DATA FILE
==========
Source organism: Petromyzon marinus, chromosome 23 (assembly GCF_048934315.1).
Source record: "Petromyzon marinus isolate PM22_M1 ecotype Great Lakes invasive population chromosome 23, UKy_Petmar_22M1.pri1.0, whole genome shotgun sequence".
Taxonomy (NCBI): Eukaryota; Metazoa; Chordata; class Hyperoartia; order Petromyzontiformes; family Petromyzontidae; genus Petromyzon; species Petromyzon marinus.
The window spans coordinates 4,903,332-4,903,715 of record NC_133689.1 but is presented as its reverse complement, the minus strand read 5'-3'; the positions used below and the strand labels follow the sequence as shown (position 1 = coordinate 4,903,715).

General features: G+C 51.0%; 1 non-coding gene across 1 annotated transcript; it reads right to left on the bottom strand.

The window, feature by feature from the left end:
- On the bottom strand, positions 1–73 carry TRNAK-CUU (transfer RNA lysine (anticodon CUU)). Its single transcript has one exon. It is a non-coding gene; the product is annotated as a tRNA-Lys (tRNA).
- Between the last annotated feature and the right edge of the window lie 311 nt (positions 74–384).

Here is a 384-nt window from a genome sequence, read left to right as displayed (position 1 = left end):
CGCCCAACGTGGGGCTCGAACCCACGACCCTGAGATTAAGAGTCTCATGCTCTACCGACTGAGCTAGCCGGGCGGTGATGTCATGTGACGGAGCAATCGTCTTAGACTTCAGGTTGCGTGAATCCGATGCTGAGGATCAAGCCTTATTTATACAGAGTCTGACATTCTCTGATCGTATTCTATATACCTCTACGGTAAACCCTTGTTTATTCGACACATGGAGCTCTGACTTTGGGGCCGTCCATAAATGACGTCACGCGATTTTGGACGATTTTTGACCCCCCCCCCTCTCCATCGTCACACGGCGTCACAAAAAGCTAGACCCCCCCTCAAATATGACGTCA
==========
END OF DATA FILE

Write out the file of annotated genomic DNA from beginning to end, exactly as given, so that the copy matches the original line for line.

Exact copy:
Source organism: Petromyzon marinus, chromosome 23 (assembly GCF_048934315.1).
Source record: "Petromyzon marinus isolate PM22_M1 ecotype Great Lakes invasive population chromosome 23, UKy_Petmar_22M1.pri1.0, whole genome shotgun sequence".
Taxonomy (NCBI): Eukaryota; Metazoa; Chordata; class Hyperoartia; order Petromyzontiformes; family Petromyzontidae; genus Petromyzon; species Petromyzon marinus.
The window spans coordinates 4,903,332-4,903,715 of record NC_133689.1 but is presented as its reverse complement, the minus strand read 5'-3'; the positions used below and the strand labels follow the sequence as shown (position 1 = coordinate 4,903,715).

General features: G+C 51.0%; 1 non-coding gene across 1 annotated transcript; it reads right to left on the bottom strand.

The window, feature by feature from the left end:
- On the bottom strand, positions 1–73 carry TRNAK-CUU (transfer RNA lysine (anticodon CUU)). Its single transcript has one exon. It is a non-coding gene; the product is annotated as a tRNA-Lys (tRNA).
- Between the last annotated feature and the right edge of the window lie 311 nt (positions 74–384).

Here is a 384-nt window from a genome sequence, read left to right as displayed (position 1 = left end):
CGCCCAACGTGGGGCTCGAACCCACGACCCTGAGATTAAGAGTCTCATGCTCTACCGACTGAGCTAGCCGGGCGGTGATGTCATGTGACGGAGCAATCGTCTTAGACTTCAGGTTGCGTGAATCCGATGCTGAGGATCAAGCCTTATTTATACAGAGTCTGACATTCTCTGATCGTATTCTATATACCTCTACGGTAAACCCTTGTTTATTCGACACATGGAGCTCTGACTTTGGGGCCGTCCATAAATGACGTCACGCGATTTTGGACGATTTTTGACCCCCCCCCCTCTCCATCGTCACACGGCGTCACAAAAAGCTAGACCCCCCCTCAAATATGACGTCA